That’s right. I’ve set aside a childish thing, namely, my motorcycle, in favor of more adult transportation.

Meanwhile, I’ve developed a rare complication from my broken clavicle and ribs: deep vein thrombosis, a blood clot that can cause a pulmonary embolism if not properly treated. So I’m taking a blood thinner and kicking back, more or less, praying my lungs don’t explode.

In a sense, I owe Dacus a debt of gratitude. During my convalescence, the mail stacked up on the kitchen table, and one of the letters buried deep in the stack was my mail-in ballot for the June 5 primary, which I finally opened after being prompted by Dacus’s email.

There are so many candidates running for governor, U.S. senator and other political offices in the state’s so-called jungle primary system—the top two finishers in each contest, regardless of political party, square-off in November—there were actually two official ballots stuffed in the envelope when I finally slit it open, both of them filled top-to-bottom, front-to-back, in order to squeeze in all the names.

The California Statewide Direct Primary pamphlet I received in the mail offered minimal information on the candidates, with some prominent politicians, such as Lt. Gov. Gavin Newsom, the front-runner in the gubernatorial race, choosing not to publish a campaign statement at all. The pamphlet does provide some useful information on the five statewide propositions on the ballot, but beyond that, it’s up to the voter to research the candidates on his or her own free time.

That’s a daunting task when you’ve got 32 candidates running for Sen. Diane Feinstein’s seat and 27 running to replace outgoing Gov. Jerry Brown. I’ve been closely following the race for California’s 1st Congressional District, which features six candidates vying to unseat LaMalfa, and I still don’t know who I’m voting for yet.

But I do know that I profoundly disagree with LaMalfa’s vision of the 1st District, which includes Butte, Lassen, Modoc, Plumas, Shasta, Sierra, Siskiyou and Tehama counties and parts of Nevada, Glenn and Placer counties. The millionaire rice farmer has ticked off all the Gods, guns, gays and abortion boxes required by his “values voters” base during his tenure in the House, while consistently ignoring the needs of his most vulnerable constituents.

Nowhere has this been more clear than with LaMalfa’s activities concerning the Farm Bill, Congressional legislation that rolls around every four years that determines how roughly $100 million in annual government funding will be spent. About 80 percent of the funding goes to the Supplemental Nutrition Assistance Program, SNAP, commonly known as food stamps. The remaining 20 percent goes to farm subsidy programs such as commodity crop insurance, which protects farmers from declines in market prices.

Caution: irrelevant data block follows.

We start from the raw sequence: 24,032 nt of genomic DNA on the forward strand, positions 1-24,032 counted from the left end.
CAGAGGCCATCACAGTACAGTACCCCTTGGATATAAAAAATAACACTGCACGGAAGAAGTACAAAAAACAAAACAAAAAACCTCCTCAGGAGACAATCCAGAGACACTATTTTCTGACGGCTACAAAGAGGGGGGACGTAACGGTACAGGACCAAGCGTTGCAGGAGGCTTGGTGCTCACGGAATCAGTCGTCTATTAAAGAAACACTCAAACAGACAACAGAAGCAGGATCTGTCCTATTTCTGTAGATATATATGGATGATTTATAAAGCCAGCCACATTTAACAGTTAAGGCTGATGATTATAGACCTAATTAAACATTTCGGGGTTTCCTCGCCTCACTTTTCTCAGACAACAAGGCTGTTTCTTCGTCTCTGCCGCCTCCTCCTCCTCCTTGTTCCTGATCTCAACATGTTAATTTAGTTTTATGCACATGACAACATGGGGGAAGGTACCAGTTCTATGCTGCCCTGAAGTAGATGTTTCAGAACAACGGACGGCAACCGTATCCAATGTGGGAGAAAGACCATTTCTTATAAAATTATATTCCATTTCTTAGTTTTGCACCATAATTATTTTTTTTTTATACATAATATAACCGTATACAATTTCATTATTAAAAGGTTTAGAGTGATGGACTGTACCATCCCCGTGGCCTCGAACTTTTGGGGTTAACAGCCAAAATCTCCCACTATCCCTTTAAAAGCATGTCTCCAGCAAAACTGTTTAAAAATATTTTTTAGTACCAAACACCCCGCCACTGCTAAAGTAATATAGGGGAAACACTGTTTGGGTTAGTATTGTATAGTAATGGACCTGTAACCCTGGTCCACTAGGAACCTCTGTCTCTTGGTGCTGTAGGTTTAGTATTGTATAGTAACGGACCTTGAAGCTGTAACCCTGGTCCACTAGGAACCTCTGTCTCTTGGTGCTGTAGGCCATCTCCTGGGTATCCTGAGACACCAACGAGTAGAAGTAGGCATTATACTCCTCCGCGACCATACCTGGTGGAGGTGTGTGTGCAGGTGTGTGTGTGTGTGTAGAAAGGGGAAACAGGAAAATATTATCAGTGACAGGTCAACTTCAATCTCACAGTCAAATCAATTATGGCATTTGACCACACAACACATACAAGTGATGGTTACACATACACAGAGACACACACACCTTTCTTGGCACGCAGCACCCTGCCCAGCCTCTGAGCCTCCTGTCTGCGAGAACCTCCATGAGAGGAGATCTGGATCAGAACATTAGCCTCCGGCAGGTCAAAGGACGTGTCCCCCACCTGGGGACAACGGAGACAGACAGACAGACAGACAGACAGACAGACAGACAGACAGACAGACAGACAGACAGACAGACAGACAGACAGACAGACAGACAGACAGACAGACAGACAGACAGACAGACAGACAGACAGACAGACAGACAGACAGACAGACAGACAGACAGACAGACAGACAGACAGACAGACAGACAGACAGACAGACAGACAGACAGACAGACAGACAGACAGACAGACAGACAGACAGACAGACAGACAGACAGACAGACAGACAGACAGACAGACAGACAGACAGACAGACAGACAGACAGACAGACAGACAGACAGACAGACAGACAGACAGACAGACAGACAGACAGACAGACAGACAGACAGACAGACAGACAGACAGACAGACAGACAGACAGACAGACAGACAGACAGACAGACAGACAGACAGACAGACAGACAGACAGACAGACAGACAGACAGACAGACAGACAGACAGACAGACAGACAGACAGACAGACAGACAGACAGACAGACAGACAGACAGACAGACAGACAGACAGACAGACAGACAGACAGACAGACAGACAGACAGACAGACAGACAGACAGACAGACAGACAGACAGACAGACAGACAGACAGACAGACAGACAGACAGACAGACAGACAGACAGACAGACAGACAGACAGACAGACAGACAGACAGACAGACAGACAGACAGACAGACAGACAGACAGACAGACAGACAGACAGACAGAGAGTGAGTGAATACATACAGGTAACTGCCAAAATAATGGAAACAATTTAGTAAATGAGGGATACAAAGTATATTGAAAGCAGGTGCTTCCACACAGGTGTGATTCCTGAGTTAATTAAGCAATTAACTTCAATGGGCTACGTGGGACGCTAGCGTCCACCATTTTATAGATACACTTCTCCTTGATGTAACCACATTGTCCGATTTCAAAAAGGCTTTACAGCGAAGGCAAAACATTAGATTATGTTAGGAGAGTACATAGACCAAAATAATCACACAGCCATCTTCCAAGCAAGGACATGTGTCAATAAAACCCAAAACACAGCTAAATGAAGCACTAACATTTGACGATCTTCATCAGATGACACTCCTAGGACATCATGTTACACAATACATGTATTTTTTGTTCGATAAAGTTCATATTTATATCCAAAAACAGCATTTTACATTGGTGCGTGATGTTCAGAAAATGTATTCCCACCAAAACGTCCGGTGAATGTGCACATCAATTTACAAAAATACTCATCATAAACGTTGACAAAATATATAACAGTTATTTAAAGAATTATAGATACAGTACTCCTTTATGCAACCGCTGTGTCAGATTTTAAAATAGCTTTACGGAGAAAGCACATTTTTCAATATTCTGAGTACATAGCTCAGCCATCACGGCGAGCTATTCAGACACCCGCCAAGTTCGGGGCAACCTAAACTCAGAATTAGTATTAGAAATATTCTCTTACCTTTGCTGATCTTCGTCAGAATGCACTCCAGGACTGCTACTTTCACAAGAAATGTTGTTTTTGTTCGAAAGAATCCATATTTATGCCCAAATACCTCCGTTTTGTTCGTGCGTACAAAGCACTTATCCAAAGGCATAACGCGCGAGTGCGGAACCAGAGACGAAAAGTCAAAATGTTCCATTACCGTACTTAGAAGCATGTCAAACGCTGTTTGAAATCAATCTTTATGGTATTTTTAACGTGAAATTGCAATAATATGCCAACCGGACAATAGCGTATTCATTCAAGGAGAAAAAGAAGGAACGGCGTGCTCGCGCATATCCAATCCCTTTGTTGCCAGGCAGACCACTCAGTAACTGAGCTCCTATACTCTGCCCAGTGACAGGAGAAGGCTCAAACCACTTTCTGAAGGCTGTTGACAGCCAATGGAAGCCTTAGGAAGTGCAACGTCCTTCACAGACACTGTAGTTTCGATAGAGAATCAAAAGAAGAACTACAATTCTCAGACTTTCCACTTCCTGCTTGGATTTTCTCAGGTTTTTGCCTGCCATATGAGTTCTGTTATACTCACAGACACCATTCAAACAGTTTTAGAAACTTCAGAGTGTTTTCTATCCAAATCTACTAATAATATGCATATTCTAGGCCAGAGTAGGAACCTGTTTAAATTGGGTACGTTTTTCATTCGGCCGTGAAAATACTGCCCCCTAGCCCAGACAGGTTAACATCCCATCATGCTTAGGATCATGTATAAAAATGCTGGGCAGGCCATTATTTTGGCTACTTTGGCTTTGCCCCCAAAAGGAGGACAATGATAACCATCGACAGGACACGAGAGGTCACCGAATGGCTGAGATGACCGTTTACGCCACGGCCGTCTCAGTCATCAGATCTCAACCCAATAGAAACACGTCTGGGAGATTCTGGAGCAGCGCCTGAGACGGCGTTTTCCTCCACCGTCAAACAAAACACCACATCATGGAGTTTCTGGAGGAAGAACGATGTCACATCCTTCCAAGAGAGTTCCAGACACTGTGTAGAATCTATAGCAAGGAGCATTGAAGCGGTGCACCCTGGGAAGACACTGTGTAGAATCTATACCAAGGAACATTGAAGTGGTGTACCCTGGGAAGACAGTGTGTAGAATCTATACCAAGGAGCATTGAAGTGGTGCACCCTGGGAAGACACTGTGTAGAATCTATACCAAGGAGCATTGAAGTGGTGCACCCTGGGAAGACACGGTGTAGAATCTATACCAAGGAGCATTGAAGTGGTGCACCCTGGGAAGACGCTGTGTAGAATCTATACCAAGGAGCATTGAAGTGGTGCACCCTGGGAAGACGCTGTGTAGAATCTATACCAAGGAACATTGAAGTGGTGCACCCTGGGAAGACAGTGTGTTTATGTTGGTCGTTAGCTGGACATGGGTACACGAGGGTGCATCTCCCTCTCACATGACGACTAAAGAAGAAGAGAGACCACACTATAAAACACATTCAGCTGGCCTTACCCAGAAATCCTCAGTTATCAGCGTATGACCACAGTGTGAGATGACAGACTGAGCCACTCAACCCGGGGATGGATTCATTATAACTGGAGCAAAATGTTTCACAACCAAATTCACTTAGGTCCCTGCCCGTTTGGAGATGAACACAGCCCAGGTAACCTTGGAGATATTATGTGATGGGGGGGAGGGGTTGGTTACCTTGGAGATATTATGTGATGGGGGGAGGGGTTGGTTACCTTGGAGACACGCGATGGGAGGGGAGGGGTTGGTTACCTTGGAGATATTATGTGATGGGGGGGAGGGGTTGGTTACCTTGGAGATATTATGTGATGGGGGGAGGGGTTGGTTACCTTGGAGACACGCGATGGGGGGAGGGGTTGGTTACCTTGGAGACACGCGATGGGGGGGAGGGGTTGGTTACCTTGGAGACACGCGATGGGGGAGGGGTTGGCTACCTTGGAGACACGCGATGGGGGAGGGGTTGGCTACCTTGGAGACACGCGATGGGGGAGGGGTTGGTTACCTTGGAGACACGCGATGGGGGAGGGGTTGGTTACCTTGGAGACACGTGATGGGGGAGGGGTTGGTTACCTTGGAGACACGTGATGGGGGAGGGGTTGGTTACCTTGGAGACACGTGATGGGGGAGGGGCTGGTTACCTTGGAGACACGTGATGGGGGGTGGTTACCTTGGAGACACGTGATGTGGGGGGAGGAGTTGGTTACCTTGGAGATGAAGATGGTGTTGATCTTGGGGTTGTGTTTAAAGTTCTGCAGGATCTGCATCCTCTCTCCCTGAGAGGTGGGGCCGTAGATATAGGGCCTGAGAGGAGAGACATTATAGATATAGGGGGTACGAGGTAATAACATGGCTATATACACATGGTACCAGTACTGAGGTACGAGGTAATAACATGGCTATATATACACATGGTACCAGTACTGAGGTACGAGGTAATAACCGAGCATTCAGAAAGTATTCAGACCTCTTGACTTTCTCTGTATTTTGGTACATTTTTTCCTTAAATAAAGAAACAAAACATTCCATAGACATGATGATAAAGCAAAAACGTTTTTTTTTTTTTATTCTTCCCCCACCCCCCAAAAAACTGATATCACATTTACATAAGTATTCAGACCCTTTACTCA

Until 2013, the Farm Bill was considered bipartisan legislation. Liberal urban politicians supported crop subsidies because SNAP helps feed millions of undernourished urban residents; conservative rural politicians supported SNAP because rural farmers require financial protection in a global marketplace where crop prices can fluctuate wildly. The arrival of LaMalfa and the crop of conservative, religious libertarians in the House known as the Tea Party changed all that.

During Farm Bill negotiations as a freshman representative, LaMalfa infamously supported dramatic cuts to SNAP, using biblical verse to justify his position, only to have it revealed in press reports that his family’s farm has accepted millions in farm subsidies. The controversy killed the Farm Bill in the House, and it was left up to the Senate the put the whole mess back together again in the reconciliation process.

You’d think LaMalfa and House Republicans would have learned their lesson, but when the Farm Bill rolled around again this year, they were up to their old tricks. After two years of committee hearings in which various SNAP proposals were presented on more than 20 occasions, Republicans, at the last minute, inserted a previously unheard of proposal to cut SNAP by billions of dollars over the next ten years into the Farm Bill.

LaMalfa, whose family farm stood to benefit from the subsidies that remained in the bill, kept a fairly low profile this time around, stating that he hoped political differences wouldn’t derail the bill. As it turned out, the Farm Bill’s support for the hungry as well as struggling farmers still proved a bit too much for the Freedom Caucus, of which LaMalfa appears to be a rotating member. Once again, the Farm Bill crashed and burned on the House floor, leaving the Senate to pick up the pieces before the bill expires in September.

Of course, LaMalfa’s religious right base rewarded this achievement the first time around by re-electing him to a second term. But can anyone else truly say life in the 1st District has improved during his tenure? Has the massive corporate tax cut passed by Republicans and Trump in December, to date their only legislative achievement, already trickled down and made us great again, as LaMalfa insists on his Facebook page?

Or is the 1st District still struggling to dig its way out the Great Recession, as farmer, educator and Democratic candidate Audrey Denny describes it on her campaign’s web page?